It's about time someone with some clout in Washington started asking the Department of Justice the tough questions...
On May 20, 2009, the Fraud Enforcement and Recovery Act (FERA) was passed with overwhelming bipartisan support. The goal was simple: Fraud in mortgages and big banks, along with all types of massively destructive white collar crimes, would finally be addressed.
The Department of Justice received $165 million in additional funding to tackle this problem, and what have they done to hold the very few that have ruined the lives of countless millions?
They picked off some incredibly small mortgage brokers. That's it. Not a single Wall Street executive has seen the inside of a courtroom.
The last three years have seen the DOJ transformed into a complacent tool of complicity that's likely to have Thomas Jefferson rolling over in his grave.
At Least It's a Start...
The author of FERA is going back to the Justice Department with questions that should not be ignored.
Senator Chuck Grassley, along with Senator Sherrod Brown, sent a letter to U.S. Attorney General Eric Holder last week questioning whether the current “too big to fail” status of banks undermines the ability of the federal government to prosecute wrongdoing and impose appropriate penalties.
In addition, they want the Justice Department to disclose the names of all outside experts the DOJ may have consulted in the making of prosecutorial decisions about financial institutions with more than $1 billion in assets, what those experts were paid, and how the DOJ ensured they gave unbiased advice.
We're not just talking about mortgages now; we're talking about everything involving criminal activities for financial institutions.
And it's about time...
This is bigger than mortgages and bad loans. This is about a business culture that pumps Americans dry and walks away with a paltry fine.
A corporation isn't the same as a person now. If it gets big enough and burrows its poisonous roots deep into our society, it becomes better than a person. More important. Not subject to the same laws and regulations... in a sense, untouchable.
We are long overdue for the people who have an obligation to shed light and justice on crimes against American citizens to start giving us some answers. The lack of progress and effort on their parts is practically criminal in and of itself.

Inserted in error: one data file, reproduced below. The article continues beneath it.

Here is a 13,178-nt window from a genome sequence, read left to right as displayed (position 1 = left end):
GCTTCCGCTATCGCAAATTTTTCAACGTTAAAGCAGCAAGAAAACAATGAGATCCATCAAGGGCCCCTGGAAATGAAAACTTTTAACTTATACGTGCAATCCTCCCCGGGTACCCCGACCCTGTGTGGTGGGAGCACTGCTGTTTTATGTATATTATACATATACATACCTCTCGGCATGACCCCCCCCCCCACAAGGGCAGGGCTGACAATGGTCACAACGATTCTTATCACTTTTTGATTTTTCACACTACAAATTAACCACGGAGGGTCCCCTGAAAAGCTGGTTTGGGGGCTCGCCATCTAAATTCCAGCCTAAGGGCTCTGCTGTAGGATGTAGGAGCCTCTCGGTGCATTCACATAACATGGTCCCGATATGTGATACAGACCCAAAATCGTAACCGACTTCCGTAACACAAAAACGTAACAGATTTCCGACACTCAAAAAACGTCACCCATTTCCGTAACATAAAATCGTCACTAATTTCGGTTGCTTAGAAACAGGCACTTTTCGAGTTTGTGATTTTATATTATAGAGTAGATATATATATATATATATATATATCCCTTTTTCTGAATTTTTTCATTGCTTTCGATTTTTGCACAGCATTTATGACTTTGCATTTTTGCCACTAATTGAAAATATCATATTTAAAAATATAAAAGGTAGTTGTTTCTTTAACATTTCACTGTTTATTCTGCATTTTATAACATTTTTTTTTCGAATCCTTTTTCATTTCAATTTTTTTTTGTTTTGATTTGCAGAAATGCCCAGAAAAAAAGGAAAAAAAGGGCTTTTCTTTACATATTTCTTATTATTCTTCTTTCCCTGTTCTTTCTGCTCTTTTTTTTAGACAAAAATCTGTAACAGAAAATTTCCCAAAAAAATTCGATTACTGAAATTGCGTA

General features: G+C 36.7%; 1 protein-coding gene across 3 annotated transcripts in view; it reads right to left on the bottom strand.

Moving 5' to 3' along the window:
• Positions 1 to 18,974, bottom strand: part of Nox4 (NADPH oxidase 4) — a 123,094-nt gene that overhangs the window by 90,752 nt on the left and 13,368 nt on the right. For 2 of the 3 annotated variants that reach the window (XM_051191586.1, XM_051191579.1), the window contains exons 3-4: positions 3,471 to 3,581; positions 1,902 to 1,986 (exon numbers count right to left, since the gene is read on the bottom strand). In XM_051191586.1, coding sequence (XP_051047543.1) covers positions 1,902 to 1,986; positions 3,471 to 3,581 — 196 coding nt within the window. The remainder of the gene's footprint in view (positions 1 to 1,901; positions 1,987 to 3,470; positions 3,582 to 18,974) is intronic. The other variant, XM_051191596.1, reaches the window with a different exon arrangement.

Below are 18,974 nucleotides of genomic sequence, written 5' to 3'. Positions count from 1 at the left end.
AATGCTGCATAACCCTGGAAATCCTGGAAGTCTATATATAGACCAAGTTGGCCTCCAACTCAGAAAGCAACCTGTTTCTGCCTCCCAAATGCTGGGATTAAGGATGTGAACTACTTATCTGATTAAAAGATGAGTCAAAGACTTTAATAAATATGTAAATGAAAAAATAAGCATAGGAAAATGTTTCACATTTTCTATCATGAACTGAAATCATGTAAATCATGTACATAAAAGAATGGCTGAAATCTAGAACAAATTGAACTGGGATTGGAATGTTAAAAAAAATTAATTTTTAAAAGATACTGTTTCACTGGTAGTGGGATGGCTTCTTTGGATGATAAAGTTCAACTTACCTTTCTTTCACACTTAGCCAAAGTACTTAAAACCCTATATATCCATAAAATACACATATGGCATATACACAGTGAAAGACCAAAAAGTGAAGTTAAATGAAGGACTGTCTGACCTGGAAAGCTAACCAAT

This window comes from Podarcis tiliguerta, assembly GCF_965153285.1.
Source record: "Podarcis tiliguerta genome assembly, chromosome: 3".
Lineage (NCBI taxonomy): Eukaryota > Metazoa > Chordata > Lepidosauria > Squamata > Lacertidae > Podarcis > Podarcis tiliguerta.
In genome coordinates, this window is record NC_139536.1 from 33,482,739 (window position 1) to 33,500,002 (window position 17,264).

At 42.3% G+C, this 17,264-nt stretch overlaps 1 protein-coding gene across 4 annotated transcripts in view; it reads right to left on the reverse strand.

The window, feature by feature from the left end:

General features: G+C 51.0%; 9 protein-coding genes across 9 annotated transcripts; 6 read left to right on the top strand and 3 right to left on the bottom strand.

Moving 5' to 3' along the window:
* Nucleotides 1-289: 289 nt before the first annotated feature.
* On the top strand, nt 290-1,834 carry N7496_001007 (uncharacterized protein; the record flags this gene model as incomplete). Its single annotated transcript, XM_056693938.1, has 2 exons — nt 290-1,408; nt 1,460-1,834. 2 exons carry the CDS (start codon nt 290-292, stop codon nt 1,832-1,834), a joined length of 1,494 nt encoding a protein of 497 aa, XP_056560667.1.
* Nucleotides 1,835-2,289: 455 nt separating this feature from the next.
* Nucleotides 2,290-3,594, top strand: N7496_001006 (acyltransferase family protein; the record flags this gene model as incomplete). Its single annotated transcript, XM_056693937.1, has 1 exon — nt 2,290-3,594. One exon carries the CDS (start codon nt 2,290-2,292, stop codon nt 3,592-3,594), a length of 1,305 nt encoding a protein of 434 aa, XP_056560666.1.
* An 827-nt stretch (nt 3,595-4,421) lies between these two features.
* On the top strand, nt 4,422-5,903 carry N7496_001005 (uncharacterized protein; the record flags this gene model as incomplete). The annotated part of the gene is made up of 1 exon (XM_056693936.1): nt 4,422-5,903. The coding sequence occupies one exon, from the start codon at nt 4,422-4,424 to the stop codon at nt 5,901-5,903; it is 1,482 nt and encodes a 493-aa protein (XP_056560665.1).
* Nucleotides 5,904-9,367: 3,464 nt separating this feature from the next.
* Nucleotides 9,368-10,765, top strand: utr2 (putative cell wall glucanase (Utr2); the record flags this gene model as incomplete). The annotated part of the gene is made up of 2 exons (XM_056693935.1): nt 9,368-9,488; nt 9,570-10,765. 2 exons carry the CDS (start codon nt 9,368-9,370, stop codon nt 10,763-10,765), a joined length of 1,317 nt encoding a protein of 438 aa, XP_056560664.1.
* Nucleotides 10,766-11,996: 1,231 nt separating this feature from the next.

Have a look at one of the more recent stories in the headlines...
We know bankers at HSBC knew and actively worked to conceal the money they were laundering for known Middle East terrorists and South American drug traffickers. The knowledge belongs in a court — and anyone involved behind bars.
You'd think the draconian restrictions on aiding and financing known terrorist organizations would be a one-way ticket to an indefinite detention in Guantanamo Bay. After all, the government had no problem throwing bin Laden's driver behind bars... surely, aiding terrorists by shifting millions upon millions of dollars worldwide to fund violence warrants a far worse penalty for what was essentially a taxi service.
Instead, HSBC took a $1.9 billion fine and admitted "wrongdoing" under a deferred prosecution agreement. That is equivalent to less than 10% of the bank's $21.9 billion of pre-tax profits in 2011.
And no one, in spite of mountains of incriminating evidence, has even faced prosecution.
The whole situation panned out just like the mortgage and big bank travesties: a couple small fines that dented earnings statements (but never enough to hurt a company) and deferred prosecution agreements that protect executives who knowingly committed fraud.
Lanny Breuer gave a speech in New York in September 2012 lauding praise on the DOJ for using these slaps on the wrist for fraud investigations: “One of the reasons why deferred prosecution agreements are such a powerful tool is that, in many ways, a DPA has the same punitive, deterrent, and rehabilitative effect as a guilty plea.”
Is that so?
While HSBC was helping terrorists, rogue nations, and drug traffickers move hundreds of millions of dollars around to support their operations... one woman and one man were sentenced to eight and ten years of prison, respectively, for providing material support to a terrorist organization.
HSBC's employees committed crimes far beyond the $1,450 the woman gave to terrorists and “the same punitive, deterrent, and rehabilitative effect as a guilty plea” certainly isn't in effect here.
The double standard has reached an entirely new level.
At least the man with the liberal idea of parity isn't calling the shots.
Lanny Breuer spoke candidly about the fact that the DOJ may never prosecute HSBC's bankers in a scathing Frontline report called “The Untouchables.”
Following the report, he resigned from his position as the head of the criminal division of the Department of Justice.
The resignation announcement gave no details and the DOJ hasn't given a statement... and while I hope Breuer's resignation isn't the result of a sudden family crisis, as far as I'm concerned, that's one down and a whole lot left to go.
“Too big to fail” and “too big to jail” bank executives know their crimes will go unanswered.
They'll have no reason not to destroy lives and retirement accounts all over again.
Until the DOJ is cleaned out, we're only allowing big banks to make a mockery of our laws... and setting up something far worse for the future.
For Your Prosperity,
Adam English for Wealth Daily